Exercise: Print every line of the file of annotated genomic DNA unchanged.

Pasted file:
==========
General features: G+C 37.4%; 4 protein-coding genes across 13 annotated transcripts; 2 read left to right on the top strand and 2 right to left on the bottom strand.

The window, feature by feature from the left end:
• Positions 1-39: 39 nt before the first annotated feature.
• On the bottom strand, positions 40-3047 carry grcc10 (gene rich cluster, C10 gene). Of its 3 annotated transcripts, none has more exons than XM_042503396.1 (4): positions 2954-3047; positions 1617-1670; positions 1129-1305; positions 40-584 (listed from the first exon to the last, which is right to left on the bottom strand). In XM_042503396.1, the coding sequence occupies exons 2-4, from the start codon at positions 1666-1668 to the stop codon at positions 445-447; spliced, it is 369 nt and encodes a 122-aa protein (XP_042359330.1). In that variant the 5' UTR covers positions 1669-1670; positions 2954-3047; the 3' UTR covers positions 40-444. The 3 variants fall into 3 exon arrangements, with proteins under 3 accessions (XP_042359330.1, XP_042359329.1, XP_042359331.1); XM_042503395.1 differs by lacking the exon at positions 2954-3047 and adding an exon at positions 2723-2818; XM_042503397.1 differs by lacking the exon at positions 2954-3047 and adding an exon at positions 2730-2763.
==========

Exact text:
General features: G+C 37.4%; 4 protein-coding genes across 13 annotated transcripts; 2 read left to right on the top strand and 2 right to left on the bottom strand.

The window, feature by feature from the left end:
• Positions 1-39: 39 nt before the first annotated feature.
• On the bottom strand, positions 40-3047 carry grcc10 (gene rich cluster, C10 gene). Of its 3 annotated transcripts, none has more exons than XM_042503396.1 (4): positions 2954-3047; positions 1617-1670; positions 1129-1305; positions 40-584 (listed from the first exon to the last, which is right to left on the bottom strand). In XM_042503396.1, the coding sequence occupies exons 2-4, from the start codon at positions 1666-1668 to the stop codon at positions 445-447; spliced, it is 369 nt and encodes a 122-aa protein (XP_042359330.1). In that variant the 5' UTR covers positions 1669-1670; positions 2954-3047; the 3' UTR covers positions 40-444. The 3 variants fall into 3 exon arrangements, with proteins under 3 accessions (XP_042359330.1, XP_042359329.1, XP_042359331.1); XM_042503395.1 differs by lacking the exon at positions 2954-3047 and adding an exon at positions 2723-2818; XM_042503397.1 differs by lacking the exon at positions 2954-3047 and adding an exon at positions 2730-2763.